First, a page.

Jordan Cook has accomplished a great deal with only three digital singles to his credit – “Lonely Sunday,” “In the Dark” and “Are You Satisfied?”
Cook, who hails from the Canadian prairie hamlet of Saskatoon, Saskatchewan, remembers where and when his Reignwolf concept occurred.
“It was in Alberta, when I was playing with the Soundgarden guys,” says the musician, who brings his act to the Bay Area this week. “Basically, we ran out of songs, so Matt [Chamberlain] and Ben [Shepherd] sat on the side of the stage and said, ‘So now what are you going to do?’ And I had no idea.”
He grabbed his guitar, moved to the drum kit, and simultaneously started playing both. He says, “It was absolute magic – a song happened on the spot. So I went home and declared that I was taking this further.”
Now, record company offers are pouring in for Reignwolf rights. But Cook plans to self-release it. “Years ago, it was hard to get a gig if you didn’t have a big label,” he says. “But we’ve done this all ourselves up to this point. You do things your own way and it can work out great.”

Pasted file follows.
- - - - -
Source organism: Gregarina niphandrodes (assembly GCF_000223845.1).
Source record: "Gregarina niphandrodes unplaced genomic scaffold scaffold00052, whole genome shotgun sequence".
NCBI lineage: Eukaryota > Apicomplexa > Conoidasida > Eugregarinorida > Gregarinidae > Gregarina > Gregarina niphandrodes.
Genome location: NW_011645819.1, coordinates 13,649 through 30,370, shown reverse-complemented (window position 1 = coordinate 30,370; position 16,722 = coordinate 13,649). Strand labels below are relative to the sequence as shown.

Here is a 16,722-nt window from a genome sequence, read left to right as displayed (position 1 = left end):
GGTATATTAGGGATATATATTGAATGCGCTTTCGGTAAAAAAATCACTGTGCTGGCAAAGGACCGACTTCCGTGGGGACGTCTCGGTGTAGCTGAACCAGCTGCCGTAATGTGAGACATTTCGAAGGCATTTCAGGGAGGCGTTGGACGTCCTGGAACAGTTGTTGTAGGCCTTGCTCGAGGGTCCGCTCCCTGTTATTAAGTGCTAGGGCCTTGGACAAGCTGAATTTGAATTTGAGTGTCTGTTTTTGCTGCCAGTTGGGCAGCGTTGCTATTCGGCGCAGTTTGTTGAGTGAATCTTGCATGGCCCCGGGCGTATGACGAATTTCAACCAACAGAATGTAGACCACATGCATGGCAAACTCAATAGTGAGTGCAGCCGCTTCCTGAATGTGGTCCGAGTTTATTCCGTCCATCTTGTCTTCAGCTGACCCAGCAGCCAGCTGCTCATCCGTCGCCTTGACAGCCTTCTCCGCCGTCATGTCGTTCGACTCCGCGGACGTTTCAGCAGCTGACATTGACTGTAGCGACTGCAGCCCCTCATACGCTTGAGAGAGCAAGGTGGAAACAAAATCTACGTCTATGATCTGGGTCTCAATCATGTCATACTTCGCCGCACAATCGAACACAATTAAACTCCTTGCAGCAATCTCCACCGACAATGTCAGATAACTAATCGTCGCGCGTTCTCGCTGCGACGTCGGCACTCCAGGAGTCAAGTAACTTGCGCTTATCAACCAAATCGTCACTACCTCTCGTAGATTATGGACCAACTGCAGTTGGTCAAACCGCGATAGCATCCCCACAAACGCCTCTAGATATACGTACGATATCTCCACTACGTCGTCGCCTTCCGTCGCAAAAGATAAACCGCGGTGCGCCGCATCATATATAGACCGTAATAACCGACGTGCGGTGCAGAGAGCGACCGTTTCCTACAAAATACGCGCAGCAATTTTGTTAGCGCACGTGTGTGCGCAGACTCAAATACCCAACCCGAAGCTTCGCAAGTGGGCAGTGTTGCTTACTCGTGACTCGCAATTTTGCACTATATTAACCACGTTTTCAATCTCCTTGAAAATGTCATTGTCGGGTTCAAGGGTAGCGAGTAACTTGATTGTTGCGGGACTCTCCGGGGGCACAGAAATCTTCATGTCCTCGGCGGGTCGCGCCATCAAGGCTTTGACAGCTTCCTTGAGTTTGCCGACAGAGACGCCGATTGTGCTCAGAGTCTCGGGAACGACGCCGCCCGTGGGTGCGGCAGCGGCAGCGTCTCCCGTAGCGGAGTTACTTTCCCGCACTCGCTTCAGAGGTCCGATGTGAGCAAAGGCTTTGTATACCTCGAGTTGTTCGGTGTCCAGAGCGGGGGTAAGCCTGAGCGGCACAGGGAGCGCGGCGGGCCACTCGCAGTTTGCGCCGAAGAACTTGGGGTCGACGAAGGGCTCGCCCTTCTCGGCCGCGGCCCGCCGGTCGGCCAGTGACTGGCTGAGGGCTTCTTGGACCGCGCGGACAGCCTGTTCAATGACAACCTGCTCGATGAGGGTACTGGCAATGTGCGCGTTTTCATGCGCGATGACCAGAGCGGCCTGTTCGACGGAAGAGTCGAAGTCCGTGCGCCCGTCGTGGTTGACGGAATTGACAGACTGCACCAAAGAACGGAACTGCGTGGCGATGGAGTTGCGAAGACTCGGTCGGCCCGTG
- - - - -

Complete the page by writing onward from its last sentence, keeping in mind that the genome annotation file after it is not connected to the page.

Cook, who usually plays fuzzed-out R&B guitar and kick drums onstage, recently added a bassist and percussionist for certain shows. He already has opened several dates for Black Sabbath, toured Canada (backed by Soundgarden’s current rhythm section Matt Chamberlain and Ben Shepherd) and relocated to Seattle at Shepherd’s request, where he launched his lupine persona.
A few months ago, while working on his upcoming Reignwolf debut disc, Cook’s jaw dropped when his idol Stevie Wonder stopped by his Memphis studio to introduce himself, then borrow a microphone.
“I was just blown away because he was just as cool a guy as he was a musician,” says Cook. “He was standing beside David Porter, and he was more concerned about me knowing who David Porter is, that he’d produced and written for all the greats, from Aretha Franklin to Otis Redding. The way I was being a fan to Stevie, he was being a fan to Porter – it was amazing.”
Cook’s own fan base is growing exponentially, thanks to his Wolverine-whiskered look, gravelly Stax-classic singing voice and a typhoon-velocity stage presence that electrifies every song.
As his origin story goes, he strummed his father’s six-string at age 2, formed a band at 6, and by 15 was playing the Montreux Jazz Fest alongside Edgar Winter, B.B. King and Van Morrison.
After his major-imprint solo debut “Seven Deadly Sins” bombed, he hired AC/DC’s business manager to extricate him from his contract, he says, “Because every week I was constantly re-introducing myself to some new person at that label.”
IF YOU GO
Where: Independent, 628 Divisadero St., S.F.
When: 9 p.m. Dec. 26
Contact: (415) 771-1421, www.ticketfly.com